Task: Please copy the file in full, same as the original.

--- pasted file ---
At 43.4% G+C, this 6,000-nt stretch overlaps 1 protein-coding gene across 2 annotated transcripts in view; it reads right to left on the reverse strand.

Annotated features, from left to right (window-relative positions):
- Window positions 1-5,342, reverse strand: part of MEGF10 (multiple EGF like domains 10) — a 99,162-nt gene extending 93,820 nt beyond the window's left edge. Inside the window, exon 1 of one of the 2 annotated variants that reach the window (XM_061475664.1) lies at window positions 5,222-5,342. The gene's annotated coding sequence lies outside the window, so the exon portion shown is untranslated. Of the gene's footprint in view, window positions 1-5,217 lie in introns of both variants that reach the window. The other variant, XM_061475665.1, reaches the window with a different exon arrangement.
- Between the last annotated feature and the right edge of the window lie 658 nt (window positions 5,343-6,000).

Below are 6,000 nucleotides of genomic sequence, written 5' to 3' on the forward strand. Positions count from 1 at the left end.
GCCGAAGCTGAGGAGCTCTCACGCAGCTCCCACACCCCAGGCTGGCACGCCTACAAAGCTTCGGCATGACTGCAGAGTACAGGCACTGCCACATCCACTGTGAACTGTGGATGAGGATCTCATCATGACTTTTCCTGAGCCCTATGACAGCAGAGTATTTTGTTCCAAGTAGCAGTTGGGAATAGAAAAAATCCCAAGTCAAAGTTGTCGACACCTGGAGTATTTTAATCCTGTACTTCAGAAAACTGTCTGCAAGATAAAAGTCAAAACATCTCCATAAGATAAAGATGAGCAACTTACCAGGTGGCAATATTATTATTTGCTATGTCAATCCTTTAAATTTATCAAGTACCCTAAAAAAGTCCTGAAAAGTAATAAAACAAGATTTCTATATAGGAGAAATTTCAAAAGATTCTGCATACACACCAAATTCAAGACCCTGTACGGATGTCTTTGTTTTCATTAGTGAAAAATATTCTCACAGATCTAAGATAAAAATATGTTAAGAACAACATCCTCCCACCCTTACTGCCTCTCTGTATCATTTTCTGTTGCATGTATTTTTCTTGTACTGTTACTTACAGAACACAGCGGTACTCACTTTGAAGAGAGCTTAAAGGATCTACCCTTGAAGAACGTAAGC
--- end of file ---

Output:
At 43.4% G+C, this 6,000-nt stretch overlaps 1 protein-coding gene across 2 annotated transcripts in view; it reads right to left on the reverse strand.

Annotated features, from left to right (window-relative positions):
- Window positions 1-5,342, reverse strand: part of MEGF10 (multiple EGF like domains 10) — a 99,162-nt gene extending 93,820 nt beyond the window's left edge. Inside the window, exon 1 of one of the 2 annotated variants that reach the window (XM_061475664.1) lies at window positions 5,222-5,342. The gene's annotated coding sequence lies outside the window, so the exon portion shown is untranslated. Of the gene's footprint in view, window positions 1-5,217 lie in introns of both variants that reach the window. The other variant, XM_061475665.1, reaches the window with a different exon arrangement.
- Between the last annotated feature and the right edge of the window lie 658 nt (window positions 5,343-6,000).

Below are 6,000 nucleotides of genomic sequence, written 5' to 3' on the forward strand. Positions count from 1 at the left end.
GCCGAAGCTGAGGAGCTCTCACGCAGCTCCCACACCCCAGGCTGGCACGCCTACAAAGCTTCGGCATGACTGCAGAGTACAGGCACTGCCACATCCACTGTGAACTGTGGATGAGGATCTCATCATGACTTTTCCTGAGCCCTATGACAGCAGAGTATTTTGTTCCAAGTAGCAGTTGGGAATAGAAAAAATCCCAAGTCAAAGTTGTCGACACCTGGAGTATTTTAATCCTGTACTTCAGAAAACTGTCTGCAAGATAAAAGTCAAAACATCTCCATAAGATAAAGATGAGCAACTTACCAGGTGGCAATATTATTATTTGCTATGTCAATCCTTTAAATTTATCAAGTACCCTAAAAAAGTCCTGAAAAGTAATAAAACAAGATTTCTATATAGGAGAAATTTCAAAAGATTCTGCATACACACCAAATTCAAGACCCTGTACGGATGTCTTTGTTTTCATTAGTGAAAAATATTCTCACAGATCTAAGATAAAAATATGTTAAGAACAACATCCTCCCACCCTTACTGCCTCTCTGTATCATTTTCTGTTGCATGTATTTTTCTTGTACTGTTACTTACAGAACACAGCGGTACTCACTTTGAAGAGAGCTTAAAGGATCTACCCTTGAAGAACGTAAGC